Secondly, we are to meditate on God’s works: “I will meditate also of all thy work, and talk of thy doings” (Ps. 77:12). “I remember the days of old; I meditate on all thy works; I muse on the work of thy hands” (Ps. 143:5). Think on the vastness, the wonder, the beauty of God’s creation. “When I consider thy heavens, the work of thy fingers, the moon and the stars, which thou hast ordained, What is man, that thou art mindful of him?” (Ps. 8:3–4). “The heavens declare the glory of God, and the firmament showeth his handiwork” (Ps. 19:1).
Do not meditate only on God’s work of the old creation but also on the wondrous work of a new creation. Marvel at Calvary—the tremendous debt that was canceled, the awful stain that was cleansed, the terrible disease that was cured. Think of the humiliation of God’s Son, who willingly underwent the shame and suffering of the cross. He “loved me and gave himself for me” (Gal. 2:20). Never let those facts become old to you.
Thirdly, we are reminded in Scripture to meditate on God’s Word “Blessed is the man who walketh not in the counsel of the ungodly, nor standeth in the way of sinners, nor sitteth in the seat of the scornful. But his delight is in the law of the Lᴏʀᴅ; and in his law cloth he meditate day and night” (Ps. 1:1–2). God’s prescription for successful living is to meditate on the Bible: “This book of the law shall not depart out of thy mouth, but thou shalt meditate therein day and night … for then thou shalt make thy way prosperous, and then thou shalt have good success” (Josh. 1:8). Reading the Word is one thing—that is, receiving it through the mind. Meditating on the Word read is another thing—that is, receiving it in the heart. The psalmist again promised God,”1 will meditate in thy precepts, and have respect unto thy ways” (Ps. 119:15).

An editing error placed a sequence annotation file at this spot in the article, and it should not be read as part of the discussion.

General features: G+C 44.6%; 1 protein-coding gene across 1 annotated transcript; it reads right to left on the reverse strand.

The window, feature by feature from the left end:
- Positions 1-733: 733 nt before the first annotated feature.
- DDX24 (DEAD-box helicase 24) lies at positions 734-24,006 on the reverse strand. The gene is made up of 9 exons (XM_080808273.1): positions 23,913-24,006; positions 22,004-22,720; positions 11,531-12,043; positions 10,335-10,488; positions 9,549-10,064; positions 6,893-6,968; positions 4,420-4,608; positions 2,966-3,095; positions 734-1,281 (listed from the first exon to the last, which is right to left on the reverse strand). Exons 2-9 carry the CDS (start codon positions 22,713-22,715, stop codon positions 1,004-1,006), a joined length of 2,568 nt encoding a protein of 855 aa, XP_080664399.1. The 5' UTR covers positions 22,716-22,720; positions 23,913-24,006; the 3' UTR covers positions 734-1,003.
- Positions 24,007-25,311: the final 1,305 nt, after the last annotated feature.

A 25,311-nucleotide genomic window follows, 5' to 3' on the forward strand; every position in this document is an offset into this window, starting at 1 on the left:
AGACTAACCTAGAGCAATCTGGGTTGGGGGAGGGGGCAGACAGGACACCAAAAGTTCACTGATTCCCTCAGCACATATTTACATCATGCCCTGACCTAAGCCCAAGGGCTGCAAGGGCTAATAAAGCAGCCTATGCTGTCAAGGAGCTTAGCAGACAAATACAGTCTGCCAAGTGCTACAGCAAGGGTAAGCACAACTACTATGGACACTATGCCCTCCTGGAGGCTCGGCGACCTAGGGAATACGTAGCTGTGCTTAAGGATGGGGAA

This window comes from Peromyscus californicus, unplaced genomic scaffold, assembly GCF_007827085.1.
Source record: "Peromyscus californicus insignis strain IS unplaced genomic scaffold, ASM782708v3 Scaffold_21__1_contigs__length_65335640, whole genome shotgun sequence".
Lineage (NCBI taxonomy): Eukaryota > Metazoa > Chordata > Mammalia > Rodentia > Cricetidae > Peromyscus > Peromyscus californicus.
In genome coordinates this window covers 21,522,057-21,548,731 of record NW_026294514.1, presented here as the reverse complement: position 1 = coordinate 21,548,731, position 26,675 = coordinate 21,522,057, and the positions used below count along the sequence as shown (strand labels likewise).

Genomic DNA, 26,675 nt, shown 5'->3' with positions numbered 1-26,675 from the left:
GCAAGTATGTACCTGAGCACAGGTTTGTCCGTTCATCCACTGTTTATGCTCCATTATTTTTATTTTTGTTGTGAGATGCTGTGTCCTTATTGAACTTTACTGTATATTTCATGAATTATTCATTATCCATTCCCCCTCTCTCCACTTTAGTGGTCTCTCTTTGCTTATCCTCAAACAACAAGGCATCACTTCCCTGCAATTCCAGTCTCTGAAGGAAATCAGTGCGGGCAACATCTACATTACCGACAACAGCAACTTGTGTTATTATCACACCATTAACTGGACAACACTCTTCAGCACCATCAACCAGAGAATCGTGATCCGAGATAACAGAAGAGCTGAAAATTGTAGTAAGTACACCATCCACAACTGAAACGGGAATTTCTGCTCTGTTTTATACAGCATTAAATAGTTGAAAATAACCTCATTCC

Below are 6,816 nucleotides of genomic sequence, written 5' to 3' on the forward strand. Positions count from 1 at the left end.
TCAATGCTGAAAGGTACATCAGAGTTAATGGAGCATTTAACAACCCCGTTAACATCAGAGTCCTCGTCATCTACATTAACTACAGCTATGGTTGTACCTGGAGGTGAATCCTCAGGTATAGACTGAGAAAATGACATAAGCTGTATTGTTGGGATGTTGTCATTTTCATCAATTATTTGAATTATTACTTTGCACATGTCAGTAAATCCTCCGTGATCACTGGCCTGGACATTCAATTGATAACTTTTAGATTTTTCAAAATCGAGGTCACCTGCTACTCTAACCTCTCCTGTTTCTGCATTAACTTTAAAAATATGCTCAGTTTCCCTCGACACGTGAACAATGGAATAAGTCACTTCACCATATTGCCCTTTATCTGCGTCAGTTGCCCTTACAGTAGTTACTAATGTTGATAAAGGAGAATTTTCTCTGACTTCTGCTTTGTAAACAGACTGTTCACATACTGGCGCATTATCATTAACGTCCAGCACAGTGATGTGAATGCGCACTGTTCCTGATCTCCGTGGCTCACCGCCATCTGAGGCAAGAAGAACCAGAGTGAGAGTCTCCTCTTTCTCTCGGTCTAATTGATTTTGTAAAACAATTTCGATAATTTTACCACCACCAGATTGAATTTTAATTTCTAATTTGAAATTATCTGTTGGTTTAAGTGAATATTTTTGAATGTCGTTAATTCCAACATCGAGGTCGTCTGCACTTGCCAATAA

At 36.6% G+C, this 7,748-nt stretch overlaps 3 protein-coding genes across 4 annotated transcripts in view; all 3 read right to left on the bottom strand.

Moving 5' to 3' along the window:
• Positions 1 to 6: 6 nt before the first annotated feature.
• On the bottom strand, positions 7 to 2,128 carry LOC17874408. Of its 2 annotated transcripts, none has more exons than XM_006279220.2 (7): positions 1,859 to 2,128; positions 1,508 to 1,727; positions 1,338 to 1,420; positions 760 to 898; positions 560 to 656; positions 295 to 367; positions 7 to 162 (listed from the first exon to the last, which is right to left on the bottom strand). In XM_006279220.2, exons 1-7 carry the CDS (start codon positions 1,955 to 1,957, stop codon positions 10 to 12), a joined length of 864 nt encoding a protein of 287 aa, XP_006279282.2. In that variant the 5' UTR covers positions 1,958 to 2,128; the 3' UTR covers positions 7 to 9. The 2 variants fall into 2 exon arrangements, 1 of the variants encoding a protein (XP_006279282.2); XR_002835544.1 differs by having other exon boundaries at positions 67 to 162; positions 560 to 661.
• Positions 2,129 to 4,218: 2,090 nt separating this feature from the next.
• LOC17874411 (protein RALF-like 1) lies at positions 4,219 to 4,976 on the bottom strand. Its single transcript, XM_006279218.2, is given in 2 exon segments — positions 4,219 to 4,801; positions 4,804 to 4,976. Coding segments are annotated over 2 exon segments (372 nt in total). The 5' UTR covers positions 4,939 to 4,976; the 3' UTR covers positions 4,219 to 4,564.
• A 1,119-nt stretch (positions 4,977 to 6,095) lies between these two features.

True meditation is not “emptying the mind.” It is simply pondering the truths of God—His person, His works, His Word. It is allowing that truth to mold us and make us, to fit us and form us, to chip us and change us. It is adoring, worshiping, and communing with the God who has found us through His Son, Jesus Christ. It is experiencing the most thrilling thing imaginable—my finite being communicating with the infinite God of the universe who loves me and whispers to my soul,
“Peace, perfect peace.”